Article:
Good sources are quinoa, barley, brown rice, and oats.

Coconut Water

This refreshing beverage is an excellent source of electrolytes, which can help reduce feelings of nausea. “Coconut water is a great way to rehydrate the body during and after exercise,” says Stassou.

It is a good source of potassium, magnesium, sodium, calcium and phosphorus, which are electrolytes you can lose through your sweat.

[These Nutrients Can Help You Recover]


If you eat Greek or Icelandic yogurt, like Skyr, you’re getting gut-friendly probiotics to help keep nausea and stomach problems at bay.

Try a small helping of these yogurts before head out the door or when you feel nausea coming on. Regularly consuming yogurt or taking a probiotic can help reduce your risk of exercise-induced nausea, says Stassou.

[Probiotics Can Reduce GI Symptoms in Marathoners]

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Morning sickness

Morning sickness is the nausea and vomiting experienced by many women during pregnancy. It affects between 70 to 85 per cent of pregnant women.

Although it is often called morning sickness you may feel sick at any time of the day. Many women (about 80 per cent) feel sick throughout the day.

Morning sickness is associated with changes in hormones levels during pregnancy.

Some women are lucky enough to not be affected by morning sickness and in others the condition can be so severe that they need to be hospitalised.

Signs and symptoms

Symptoms of morning sickness typically include nausea and vomiting, which often appear around week 5 or 6 of your pregnancy.

The symptoms can worsen at around 9 weeks but tend to improve by weeks 16 to 18.

For 15 to 20 per cent of pregnant women, symptoms continue until the third trimester and for 5 per cent of women they last until the birth.

Will morning sickness harm my baby?

Nausea and vomiting will not impact on your chances of having a healthy pregnancy. Interestingly, women who experience mild morning sickness tend to have fewer miscarriages and stillbirths when compared to those who don’t experience morning sickness.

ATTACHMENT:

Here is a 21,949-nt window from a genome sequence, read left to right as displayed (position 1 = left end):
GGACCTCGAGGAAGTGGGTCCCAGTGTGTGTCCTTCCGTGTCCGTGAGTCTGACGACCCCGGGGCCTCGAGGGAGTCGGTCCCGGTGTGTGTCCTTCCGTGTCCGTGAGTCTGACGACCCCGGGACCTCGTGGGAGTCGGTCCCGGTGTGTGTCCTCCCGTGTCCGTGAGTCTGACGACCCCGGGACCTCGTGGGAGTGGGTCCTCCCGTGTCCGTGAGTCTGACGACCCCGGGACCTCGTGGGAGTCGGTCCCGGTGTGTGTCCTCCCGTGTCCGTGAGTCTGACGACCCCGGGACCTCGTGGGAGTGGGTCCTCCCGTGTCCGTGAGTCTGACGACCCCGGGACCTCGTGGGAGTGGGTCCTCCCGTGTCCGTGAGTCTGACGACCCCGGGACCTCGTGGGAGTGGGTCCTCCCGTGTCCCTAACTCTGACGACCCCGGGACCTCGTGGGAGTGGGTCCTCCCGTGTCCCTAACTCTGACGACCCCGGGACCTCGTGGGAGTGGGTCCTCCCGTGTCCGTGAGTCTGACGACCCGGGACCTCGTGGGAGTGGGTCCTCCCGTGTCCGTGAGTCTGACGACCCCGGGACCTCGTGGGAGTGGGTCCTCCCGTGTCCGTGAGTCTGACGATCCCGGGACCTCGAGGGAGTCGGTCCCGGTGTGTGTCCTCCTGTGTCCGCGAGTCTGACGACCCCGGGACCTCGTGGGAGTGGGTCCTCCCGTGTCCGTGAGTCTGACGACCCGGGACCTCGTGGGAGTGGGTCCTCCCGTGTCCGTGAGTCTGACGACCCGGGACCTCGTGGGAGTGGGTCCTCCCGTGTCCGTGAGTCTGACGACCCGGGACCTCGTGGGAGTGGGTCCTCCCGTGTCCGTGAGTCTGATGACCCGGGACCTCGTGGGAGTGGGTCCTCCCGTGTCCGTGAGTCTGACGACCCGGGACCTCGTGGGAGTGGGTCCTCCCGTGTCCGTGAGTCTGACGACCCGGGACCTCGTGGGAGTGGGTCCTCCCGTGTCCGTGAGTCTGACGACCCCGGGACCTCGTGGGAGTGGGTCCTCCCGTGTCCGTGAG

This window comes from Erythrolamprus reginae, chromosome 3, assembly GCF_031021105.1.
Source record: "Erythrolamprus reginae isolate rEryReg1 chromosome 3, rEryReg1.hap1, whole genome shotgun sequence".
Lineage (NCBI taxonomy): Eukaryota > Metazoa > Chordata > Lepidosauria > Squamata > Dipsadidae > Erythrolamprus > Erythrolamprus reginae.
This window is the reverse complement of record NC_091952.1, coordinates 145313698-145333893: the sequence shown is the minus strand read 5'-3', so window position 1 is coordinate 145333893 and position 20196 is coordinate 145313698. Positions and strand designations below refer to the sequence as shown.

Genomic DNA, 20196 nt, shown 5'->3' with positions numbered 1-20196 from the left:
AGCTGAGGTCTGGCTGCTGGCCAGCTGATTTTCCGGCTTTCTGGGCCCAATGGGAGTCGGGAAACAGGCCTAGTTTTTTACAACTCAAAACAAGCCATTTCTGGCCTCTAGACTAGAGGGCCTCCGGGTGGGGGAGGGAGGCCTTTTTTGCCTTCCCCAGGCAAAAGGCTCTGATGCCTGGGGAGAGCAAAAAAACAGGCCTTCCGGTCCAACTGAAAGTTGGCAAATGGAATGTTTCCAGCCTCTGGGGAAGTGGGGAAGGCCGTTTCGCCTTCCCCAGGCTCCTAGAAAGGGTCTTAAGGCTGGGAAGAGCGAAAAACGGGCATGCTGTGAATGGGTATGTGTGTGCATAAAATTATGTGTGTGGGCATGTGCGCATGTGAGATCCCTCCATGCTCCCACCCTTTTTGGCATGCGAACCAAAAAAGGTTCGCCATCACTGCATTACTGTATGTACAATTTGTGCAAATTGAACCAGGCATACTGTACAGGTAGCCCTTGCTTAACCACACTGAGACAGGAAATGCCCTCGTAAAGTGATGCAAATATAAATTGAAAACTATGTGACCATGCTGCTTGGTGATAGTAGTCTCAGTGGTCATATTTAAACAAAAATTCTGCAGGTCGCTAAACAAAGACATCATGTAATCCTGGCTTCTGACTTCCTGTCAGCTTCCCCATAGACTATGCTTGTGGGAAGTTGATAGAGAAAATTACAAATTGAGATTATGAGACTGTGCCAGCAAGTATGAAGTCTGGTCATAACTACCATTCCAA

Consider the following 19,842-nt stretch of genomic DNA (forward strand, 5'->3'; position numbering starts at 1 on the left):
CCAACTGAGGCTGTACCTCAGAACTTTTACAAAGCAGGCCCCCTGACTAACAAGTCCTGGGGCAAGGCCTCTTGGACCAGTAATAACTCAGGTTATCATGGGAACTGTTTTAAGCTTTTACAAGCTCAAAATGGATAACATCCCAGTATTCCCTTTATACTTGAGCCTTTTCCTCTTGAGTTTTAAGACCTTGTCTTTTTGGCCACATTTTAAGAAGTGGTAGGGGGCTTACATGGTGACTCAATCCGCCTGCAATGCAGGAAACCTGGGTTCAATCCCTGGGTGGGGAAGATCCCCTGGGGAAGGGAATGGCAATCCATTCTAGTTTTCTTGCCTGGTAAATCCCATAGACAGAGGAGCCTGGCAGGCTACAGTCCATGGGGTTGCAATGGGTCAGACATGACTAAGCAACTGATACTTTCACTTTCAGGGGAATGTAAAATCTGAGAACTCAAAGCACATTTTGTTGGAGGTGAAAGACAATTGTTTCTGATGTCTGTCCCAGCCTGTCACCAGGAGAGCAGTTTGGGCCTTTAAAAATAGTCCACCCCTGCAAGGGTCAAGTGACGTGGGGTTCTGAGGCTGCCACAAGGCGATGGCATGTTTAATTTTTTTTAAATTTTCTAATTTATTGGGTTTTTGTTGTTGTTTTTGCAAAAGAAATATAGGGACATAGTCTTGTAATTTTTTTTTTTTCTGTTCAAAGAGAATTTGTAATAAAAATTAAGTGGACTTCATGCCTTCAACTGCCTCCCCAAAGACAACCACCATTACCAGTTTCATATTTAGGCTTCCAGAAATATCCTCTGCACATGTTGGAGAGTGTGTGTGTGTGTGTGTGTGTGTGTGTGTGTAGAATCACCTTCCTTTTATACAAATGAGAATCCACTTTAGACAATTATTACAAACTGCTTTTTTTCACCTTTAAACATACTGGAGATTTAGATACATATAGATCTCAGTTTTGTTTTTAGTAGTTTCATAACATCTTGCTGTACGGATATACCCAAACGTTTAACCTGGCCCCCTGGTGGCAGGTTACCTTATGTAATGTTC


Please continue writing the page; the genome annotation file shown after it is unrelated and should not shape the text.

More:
A small number of women may experience more severe nausea and prolonged vomiting that requires medical attention. 

Speak to your midwife or doctor if you experience:

  • signs of dehydration (dark coloured urine or dizziness when you stand)
  • repeated vomiting throughout the day (especially if you see blood in the vomit)
  • pain or cramping
  • weight loss over 2 to 3 kg.

Managing morning sickness

Although we are uncertain about the cause of nausea and vomiting in pregnancy, we do know that changing your diet may relieve your discomfort.

Stay hydrated

  • If you are vomiting continuously, it is very important to drink fluids, so that you don’t become dehydrated. Drinks that contain sugar are better tolerated – sip a little bit every 15 minutes. Try sipping lemonade, cordial, electrolyte or glucose drinks, ginger beer, mineral or soda waters.
  • Suck on icy poles, frozen fruit juice, ice-blocks, frozen yoghurt or frozen flavoured milks.
  • Jelly may be easier to keep down.
  • Avoid high acid drinks like orange juice as they can irritate your stomach.

Try ginger

There is evidence that ginger works as a herbal remedy and can help to settle nausea in pregnant women. In many cultures ginger is used to relieve indigestion.

Ginger can be taken in several forms:

  • a drink made from half a teaspoon of powdered ginger dissolved in tea
  • a warm drink made from grated ginger root in a cup of hot water
  • ginger beer (non-alcoholic)
  • glace or crystallised ginger
  • ginger flavoured biscuits
  • cordial.

You can make your own ginger cordial by simmering a large crushed ginger root and two cups of water for 20 minutes. Strain this, add 1 tablespoon of honey, refrigerate and use this as a cordial with mineral water.

Choose healthy options

As your vomiting lessens, try more nourishing drinks:

  • full cream or fat reduced milk (can be) mixed with soda water
  • fruit juices, vegetable juices and nectars (dilute with water if needed)
  • nutritional supplement drinks such as Sustagen
  • milkshakes or fruit smoothies
  • soups – these may be better tolerated at room temperature, rather than very hot or very cold.

Try small amounts of food

  • Eat a small amount of carbohydrates every half hour. For example:
    • cracker biscuits
    • 1 tablespoon of rice, pasta or breakfast cereal
    • 1 teaspoon of banana or other fruit.
  • Eat a small amount of carbohydrates 10 minutes before your main meals.
  • Keep your meals small but eat more often.
  • Avoid drinking any fluids during meals.

Low fat food

Foods low in fat may be easier to digest and will help to reduce discomfort from overeating.

Include these foods in your diet:

  • dry toast with honey, jam or vegemite
  • plain salty crackers and cheese
  • jelly and custard
  • popcorn or dry breakfast cereal
  • stewed, canned, fresh or dry fruit
  • rice, pasta or noodles
  • steamed, boiled, or fresh vegetables
  • soups. 

Foods to avoid

These foods may upset your stomach:

  • fatty or fried foods
  • thick, creamy gravies or soups